It’s easy to step on someone else’s toes when performing marketing operations. For instance: you have a sudden idea and want to quickly execute it, whether it’s sending an outreach email, posting on social media, writing a blog post, or something else. However, it’s essential to keep the rightful owners in the loop as it’s their territory, and they know all the best practices on making a specific action most impactful.

The owner of a marketing segment or activity is the teammate responsible for it and who should “own” all of the information flowing about it. It doesn’t mean that the person is alone in their work; in fact, any team member can get involved, help, and contribute to the marketing project. However, the owner is the one who will report the success of this initiative.

Action Plan:

  1. Ask yourself: what are your main marketing initiatives? Who should be involved? Who assumes ownership of this operation?
  2. Record these in a document.

Effective Marketing Processes

Coordination in content marketing can’t be achieved with weak methods. An efficient marketing team needs robust workflows and the right tools. After all, today we demand everything to be accessible from our phones, and we keep everything within our mobile reach.

Enter “command centers.”

With remote work and freelancers becoming more ubiquitous, marketers waste time putting information and data together. That’s where a command center comes in; businesses need command centers in order to cope with industry changes and to stay agile.

Let’s look at one particular example where a command center could actually help save lives.

The American Red Cross created a digital operations center to gather information about emergencies happening on the ground. Based out of Washington D.C, its team scours the internet looking for any relevant information to the organization or anyone tweeting for help.

How to Build a Command Center

An effective command center is built around three core elements: unity, visibility, and flexibility. Done well, it provides a space where borders, time zones, and distance do not exist or matter. Instead, everything comes together.

Here’s how to do that:

Build a dashboard, a central place of your information that’s available to every marketing team member. At Planable, we use as many as 15-18 marketing tools and platforms. However, we’ve centralized all the details in one single tool called Inner Trends that helps us answer any team member’s questions about conversion, optimization, marketing funnels, and anything else. Inner Trends connects the information from all of the tools we use, including Intercom, Stripe, Google Analytics, Segment, Personizely, and Firstpromoter.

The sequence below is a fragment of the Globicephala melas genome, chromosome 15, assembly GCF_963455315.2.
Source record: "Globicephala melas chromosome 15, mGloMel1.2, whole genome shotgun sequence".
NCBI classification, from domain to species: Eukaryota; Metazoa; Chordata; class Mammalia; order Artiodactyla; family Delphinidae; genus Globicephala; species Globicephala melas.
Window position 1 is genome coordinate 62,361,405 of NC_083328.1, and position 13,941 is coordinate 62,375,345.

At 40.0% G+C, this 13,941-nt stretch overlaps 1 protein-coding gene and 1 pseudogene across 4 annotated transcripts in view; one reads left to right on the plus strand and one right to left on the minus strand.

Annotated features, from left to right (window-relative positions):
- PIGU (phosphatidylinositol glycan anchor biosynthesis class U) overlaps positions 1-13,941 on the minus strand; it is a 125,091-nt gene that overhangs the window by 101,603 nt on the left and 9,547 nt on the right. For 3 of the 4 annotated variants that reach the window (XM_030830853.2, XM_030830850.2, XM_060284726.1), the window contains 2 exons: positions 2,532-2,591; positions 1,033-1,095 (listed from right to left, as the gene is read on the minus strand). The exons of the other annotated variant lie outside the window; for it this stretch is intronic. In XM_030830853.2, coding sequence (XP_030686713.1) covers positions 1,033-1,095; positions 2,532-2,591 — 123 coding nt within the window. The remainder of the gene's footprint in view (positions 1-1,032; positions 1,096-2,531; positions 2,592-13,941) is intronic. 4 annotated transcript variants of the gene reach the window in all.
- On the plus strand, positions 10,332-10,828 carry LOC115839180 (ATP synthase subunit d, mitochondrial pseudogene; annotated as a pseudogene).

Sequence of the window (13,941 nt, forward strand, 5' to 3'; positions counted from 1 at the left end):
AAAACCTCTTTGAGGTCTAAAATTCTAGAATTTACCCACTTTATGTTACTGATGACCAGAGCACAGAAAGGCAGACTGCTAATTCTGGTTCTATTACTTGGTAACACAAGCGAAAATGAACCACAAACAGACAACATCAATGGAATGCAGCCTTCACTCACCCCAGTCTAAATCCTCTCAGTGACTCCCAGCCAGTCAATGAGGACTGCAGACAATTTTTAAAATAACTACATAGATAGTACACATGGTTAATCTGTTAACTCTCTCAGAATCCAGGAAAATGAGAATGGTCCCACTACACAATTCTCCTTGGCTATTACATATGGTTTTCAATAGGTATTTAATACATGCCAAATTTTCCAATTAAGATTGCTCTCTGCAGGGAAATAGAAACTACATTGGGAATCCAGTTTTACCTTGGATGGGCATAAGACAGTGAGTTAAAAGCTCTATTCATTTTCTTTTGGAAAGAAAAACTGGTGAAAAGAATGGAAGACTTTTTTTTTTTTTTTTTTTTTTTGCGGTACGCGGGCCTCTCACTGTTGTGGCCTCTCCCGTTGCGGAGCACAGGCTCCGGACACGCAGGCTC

Inner Trends screenshot

Analytics products like Mixpanel or Kissmetrics are extremely expensive. For a more affordable command center, build a spreadsheet that’s connected through all the APIs you need. Alternatively, you can find ready-to-use templates and dashboards from FYI and Data Studio.

Of course, there’s no one-size-fits-all approach for every team. A dashboard worked for us at Planable, but you might have goals and KPIs that don’t fit neatly into a single dashboard. Regardless of what approach you take, a command center should unify all of the information your team needs, including:

  • Website analytics, like traffic and conversion data
  • Monthly recurring revenue, average revenue per account, and trial to paid conversion rates
  • Paid marketing spendings and their conversion data
  • Churn rate


We can’t talk about efficiency without taking automation into account. When implemented correctly, automation can drastically change business results and team dynamics.

The trick is in choosing what should be automated.

I advise choosing tasks that can be automated without affecting quality; for example, lead nurturing, email campaigns, and affiliate payments. Another way to approach this is to think about the functions that could be executed similarly, if not better, by existing technology using tools such as Hubspot, Intercom, Sendgrid, First Promoter, and many more.

Why automate?